On March 21, 2018, the Government of the Republic of Moldova approved the National Programme to implement the UN Security Council Resolution 1325 on Women, Peace and Security for 2018-2021 and the National Action Plan regarding the implementation of the programme. For the past three years, a series of dialogues, roundtables and meetings have been held to increase the level of awareness of public authorities’ representatives and civil society with the provisions of Resolution 1325. Civil servants, women deputies, members of the Common Platform of Dialogue in the Parliament of the Republic of Moldova, activists in the field of gender equality, national and international experts attended these events and have created an appropriate framework to initiate the elaboration of the National Program. The NAP is primarily focused on women’s participation in the security and defense sectors and even outlines 8 barriers that reduce the representation for women’s participation in these sectors thus making it less inclusive.
Moldova has not been involved in any recent conflict although there have been tensions with Ukraine over the Transnistrian territory and the Dniester river. Moldova is one of the primary source countries for women subjected to sex trafficking and forced labour throughout Europe. Moldova ranks 30 out of 144 countries in the 2017 Global Gender Gap Index (GGI) and acceded to the Convention on the Elimination of All Forms of Discrimination Against Women (CEDAW) in 1994. Moldova signed the Arms Trade treaty (ATT) on 10 September 2015 and ratified it on September 28th, 2015.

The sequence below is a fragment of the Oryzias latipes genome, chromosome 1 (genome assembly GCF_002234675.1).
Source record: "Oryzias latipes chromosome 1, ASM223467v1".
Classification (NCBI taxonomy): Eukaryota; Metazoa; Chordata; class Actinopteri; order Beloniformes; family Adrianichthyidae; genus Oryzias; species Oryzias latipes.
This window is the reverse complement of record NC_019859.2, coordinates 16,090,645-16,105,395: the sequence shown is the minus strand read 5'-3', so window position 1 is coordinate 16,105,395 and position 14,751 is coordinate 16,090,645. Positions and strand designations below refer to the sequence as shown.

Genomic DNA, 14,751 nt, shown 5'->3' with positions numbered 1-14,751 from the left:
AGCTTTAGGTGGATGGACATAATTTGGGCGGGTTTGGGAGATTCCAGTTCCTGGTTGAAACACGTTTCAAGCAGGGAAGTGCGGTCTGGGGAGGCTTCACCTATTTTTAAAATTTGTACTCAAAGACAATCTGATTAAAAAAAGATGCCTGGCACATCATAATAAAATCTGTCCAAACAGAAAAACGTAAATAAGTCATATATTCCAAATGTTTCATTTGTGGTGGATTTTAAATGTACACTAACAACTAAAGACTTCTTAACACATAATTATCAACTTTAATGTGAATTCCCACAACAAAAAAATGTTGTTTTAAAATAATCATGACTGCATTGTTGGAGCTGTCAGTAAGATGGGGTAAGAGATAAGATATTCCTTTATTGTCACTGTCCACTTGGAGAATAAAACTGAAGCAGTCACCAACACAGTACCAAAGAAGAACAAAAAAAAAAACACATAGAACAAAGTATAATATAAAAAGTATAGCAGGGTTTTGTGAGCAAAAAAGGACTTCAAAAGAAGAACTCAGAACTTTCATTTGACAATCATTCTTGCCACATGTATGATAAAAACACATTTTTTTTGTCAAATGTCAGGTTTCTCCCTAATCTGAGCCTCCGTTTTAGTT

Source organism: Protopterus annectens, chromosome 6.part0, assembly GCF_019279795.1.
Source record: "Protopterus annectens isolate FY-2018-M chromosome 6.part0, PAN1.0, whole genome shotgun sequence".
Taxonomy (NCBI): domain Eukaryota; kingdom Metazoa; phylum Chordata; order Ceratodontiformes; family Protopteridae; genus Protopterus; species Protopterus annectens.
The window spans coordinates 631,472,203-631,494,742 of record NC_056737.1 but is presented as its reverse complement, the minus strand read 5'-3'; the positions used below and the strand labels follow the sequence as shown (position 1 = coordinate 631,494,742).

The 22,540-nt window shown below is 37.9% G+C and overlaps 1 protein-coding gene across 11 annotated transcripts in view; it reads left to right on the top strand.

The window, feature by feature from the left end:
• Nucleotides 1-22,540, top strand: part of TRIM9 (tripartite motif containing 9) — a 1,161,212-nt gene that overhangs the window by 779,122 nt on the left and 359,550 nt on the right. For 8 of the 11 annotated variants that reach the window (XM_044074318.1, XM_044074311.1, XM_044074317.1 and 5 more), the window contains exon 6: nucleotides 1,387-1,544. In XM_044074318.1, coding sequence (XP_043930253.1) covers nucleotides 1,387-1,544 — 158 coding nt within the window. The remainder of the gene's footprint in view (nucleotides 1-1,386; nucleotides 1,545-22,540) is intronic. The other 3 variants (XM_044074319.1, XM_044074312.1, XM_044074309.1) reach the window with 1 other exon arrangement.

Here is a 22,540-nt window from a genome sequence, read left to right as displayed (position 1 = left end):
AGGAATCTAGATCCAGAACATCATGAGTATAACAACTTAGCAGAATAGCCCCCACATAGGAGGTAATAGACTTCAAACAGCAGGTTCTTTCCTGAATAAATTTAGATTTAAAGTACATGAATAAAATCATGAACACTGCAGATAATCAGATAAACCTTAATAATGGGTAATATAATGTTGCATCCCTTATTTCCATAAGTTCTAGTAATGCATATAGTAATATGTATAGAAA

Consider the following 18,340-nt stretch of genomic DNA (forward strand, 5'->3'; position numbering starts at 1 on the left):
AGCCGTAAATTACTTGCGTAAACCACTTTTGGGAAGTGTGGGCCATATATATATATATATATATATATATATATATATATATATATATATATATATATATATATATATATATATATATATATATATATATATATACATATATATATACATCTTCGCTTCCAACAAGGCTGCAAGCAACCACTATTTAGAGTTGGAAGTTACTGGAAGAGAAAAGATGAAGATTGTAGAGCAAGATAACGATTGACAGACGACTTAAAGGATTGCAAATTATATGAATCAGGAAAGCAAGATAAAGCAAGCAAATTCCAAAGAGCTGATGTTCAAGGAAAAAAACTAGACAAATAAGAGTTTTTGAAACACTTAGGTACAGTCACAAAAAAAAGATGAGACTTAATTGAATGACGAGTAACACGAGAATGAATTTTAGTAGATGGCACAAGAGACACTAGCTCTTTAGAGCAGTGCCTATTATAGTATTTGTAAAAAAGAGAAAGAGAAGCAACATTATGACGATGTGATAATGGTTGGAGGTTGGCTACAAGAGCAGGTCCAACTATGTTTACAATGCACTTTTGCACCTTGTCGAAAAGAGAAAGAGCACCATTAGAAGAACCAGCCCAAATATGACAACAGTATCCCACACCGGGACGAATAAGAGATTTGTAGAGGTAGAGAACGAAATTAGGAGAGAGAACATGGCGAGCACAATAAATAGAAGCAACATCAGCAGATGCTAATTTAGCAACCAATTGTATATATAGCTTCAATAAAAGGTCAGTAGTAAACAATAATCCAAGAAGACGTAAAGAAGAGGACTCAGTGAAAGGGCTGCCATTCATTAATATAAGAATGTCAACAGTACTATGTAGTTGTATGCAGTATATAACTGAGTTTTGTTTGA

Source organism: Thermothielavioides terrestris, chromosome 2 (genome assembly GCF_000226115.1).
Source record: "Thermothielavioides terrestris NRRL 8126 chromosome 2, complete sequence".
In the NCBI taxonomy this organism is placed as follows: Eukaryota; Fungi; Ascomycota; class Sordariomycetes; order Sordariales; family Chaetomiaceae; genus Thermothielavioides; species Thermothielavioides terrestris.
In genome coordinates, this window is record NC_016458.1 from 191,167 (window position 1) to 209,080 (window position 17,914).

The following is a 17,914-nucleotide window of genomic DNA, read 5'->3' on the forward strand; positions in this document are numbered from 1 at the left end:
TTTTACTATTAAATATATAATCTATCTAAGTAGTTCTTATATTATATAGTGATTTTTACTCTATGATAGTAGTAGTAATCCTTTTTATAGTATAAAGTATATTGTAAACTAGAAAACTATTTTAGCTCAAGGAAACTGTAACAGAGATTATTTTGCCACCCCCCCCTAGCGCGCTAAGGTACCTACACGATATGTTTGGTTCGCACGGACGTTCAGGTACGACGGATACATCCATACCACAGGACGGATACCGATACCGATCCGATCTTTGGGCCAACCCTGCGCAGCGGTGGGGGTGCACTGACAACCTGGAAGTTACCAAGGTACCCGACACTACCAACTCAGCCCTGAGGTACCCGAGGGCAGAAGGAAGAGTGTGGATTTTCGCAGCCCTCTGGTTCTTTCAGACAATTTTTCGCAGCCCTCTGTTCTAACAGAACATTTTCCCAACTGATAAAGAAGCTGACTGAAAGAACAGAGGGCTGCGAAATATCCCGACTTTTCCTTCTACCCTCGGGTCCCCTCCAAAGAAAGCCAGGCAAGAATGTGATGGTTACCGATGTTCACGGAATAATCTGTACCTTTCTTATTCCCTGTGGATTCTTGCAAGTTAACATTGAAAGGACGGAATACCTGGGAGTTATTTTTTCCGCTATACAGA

The inaugural NAP strengthens opportunities for local women civil society involvement at all stages of the NAP, including development, implementation, and monitoring and evaluation. The inclusion of civil society is even mentioned in one objectives of the NAP which is objective 6 and states, “Strengthening the transparency and involvement of the civil society in the decisions taken by the security and defense system.” There is not a specific budget outlined in the NAP, although, throughout the implementation stages, the funding will come from the annually approved allocations of the responsibly authority or institution’s budget. However, gaps remain in other key areas such as disarmament, as it still is not mentioned or referenced in the NAP.